In America, they finally meet Uncle Rudy and their children, the twins Robert and Elise and Uncle Carl’s daughter, Diane. Evelyn and Ed are their new neighbors at their new house in America in Teaneck. Elio and John are Renate’s first bosses, at the moccasin beading factory. Tippy is Margit’s new puppy. Mr. Weber of Stein Tobler becomes a long-term boss; Willy Michl was one of their designers and the president of the Designer’s Association. Pierre is a French coworker who recommends her to his parents. Fred Stoever is a friend of Abdul’s. Ludwig is a Hungarian aristocrat who fled the Communists, joined Stein Tobler, and opened up a higher class of world to Renate, Margit, and her friends. Ingeborg was a fashion designer for Oleg Cassini.
Renate heads to Paris to represent Stein Tobler. Jean and Nani are Pierre’s parents, and Nani takes Renate in hand, teaching her how to dress. Hank is a young American she meets there. Jean is a dancer at the Lido while Gerard dances at the Crazy Horse, and Maurice are more people she meets. Amelie is the chambermaid at the hotel.
Married life with Fred Stoever — who turns out to be quite the artist — included Carmelita and Frank Braddock as friends. Roland was their son, named for Fred’s dad. Frank Ianoucci was Fred’s father’s foreman at his stoveworks. Dr. Kevin Cahill is a specialist in tropical medicine. Dr. John Wood handled Fred’s medical program.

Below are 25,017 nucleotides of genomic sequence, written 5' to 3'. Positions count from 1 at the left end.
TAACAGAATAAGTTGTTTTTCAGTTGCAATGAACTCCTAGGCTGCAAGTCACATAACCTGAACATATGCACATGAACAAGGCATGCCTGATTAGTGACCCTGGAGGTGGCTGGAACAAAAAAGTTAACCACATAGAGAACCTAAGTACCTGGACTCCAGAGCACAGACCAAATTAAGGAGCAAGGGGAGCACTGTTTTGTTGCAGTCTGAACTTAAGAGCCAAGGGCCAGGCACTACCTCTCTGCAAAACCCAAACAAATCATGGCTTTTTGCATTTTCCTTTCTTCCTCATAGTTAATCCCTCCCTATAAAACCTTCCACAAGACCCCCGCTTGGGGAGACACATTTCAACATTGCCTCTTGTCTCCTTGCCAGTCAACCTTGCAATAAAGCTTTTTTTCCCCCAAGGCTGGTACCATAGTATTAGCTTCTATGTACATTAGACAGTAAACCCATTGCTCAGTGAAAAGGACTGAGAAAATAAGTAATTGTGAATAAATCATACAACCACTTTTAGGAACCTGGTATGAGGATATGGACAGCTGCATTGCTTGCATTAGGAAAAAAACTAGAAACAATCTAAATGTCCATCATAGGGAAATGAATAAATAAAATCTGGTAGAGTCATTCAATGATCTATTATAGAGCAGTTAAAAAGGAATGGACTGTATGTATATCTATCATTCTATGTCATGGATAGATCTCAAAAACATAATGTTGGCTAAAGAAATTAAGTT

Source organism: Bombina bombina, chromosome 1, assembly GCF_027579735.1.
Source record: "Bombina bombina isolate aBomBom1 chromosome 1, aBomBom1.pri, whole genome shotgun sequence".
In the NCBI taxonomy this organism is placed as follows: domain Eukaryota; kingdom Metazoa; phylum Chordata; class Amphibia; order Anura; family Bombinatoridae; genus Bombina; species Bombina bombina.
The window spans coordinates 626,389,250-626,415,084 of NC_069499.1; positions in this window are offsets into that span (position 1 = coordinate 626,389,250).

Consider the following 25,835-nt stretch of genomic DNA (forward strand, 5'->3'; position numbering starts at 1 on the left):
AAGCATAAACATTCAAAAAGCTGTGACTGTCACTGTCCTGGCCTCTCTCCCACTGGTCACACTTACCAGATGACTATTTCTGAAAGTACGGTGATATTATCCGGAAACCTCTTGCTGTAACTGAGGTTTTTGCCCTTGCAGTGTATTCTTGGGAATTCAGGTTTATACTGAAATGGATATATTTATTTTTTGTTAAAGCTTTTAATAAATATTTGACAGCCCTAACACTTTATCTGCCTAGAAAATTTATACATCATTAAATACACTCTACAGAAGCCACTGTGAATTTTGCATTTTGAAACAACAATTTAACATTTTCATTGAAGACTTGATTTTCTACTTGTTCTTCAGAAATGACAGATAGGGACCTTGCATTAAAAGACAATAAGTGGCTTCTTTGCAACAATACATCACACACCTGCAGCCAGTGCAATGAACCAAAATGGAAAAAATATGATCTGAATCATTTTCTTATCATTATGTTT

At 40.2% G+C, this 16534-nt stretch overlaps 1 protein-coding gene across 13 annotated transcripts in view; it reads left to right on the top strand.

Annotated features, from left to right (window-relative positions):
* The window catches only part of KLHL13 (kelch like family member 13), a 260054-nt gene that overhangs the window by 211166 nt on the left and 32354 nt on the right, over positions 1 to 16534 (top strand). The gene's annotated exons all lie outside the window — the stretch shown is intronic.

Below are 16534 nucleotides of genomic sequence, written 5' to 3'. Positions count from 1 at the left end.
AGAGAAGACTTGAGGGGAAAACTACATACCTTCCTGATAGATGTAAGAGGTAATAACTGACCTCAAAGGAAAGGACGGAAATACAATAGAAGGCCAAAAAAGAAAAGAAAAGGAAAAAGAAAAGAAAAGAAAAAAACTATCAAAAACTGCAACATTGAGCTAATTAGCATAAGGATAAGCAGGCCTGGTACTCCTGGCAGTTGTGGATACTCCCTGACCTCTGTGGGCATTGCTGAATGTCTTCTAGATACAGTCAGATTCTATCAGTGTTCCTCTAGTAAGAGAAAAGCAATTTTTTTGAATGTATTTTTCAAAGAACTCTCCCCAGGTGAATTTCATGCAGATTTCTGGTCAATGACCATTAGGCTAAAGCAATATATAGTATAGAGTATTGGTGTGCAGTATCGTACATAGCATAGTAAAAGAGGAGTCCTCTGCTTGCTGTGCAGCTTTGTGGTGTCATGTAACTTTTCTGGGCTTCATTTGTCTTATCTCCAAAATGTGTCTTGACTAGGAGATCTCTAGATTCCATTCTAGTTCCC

Their Indian travels found them making friends with Ranjit Singh, the collector in the Mandla District in Central India, who also turned out to be the son of the Maharaja of Wanaker and Badri and John at Kanha National Park. Razza was their guide in Jaipur. Pushpa is Ranjit’s aunt who was married to Dr. Nagendra Singh.
Renate’s Native American experiences included Marvin Ghost Bear who organized dispersement of donations to those who most needed them. His Lakota Sioux name was Mato Wanagi, and his stories of growing up in the Carlisle Indian School in Pennsylvania are hideous. The school’s motto was: “To save the child, kill the Indian!”, which I find appalling. What those schools did to the children destroyed their family bonds. Freedom of religion certainly did not apply. Reading of Ghost Bear and the reservation reminded me of one of John Sandford’s stories from his Lucas Davenport series, Shadow Prey. Christine Red Cloud was Ghost Bear’s cousin.
The Bundesrepublik Deutschland (BRD) was what we knew as West Germany while the Deutsche Demokratische Republik (DDR) became East Germany. It took me awhile to remember to only write Germany on mail I sent my sister once the Wall came down.
The cover is a firestorm of Dresden proportions with Renate and Margit holding onto each other for dear life as Plauen goes up in flames.
The title is their only hope, an Escape From Plauen.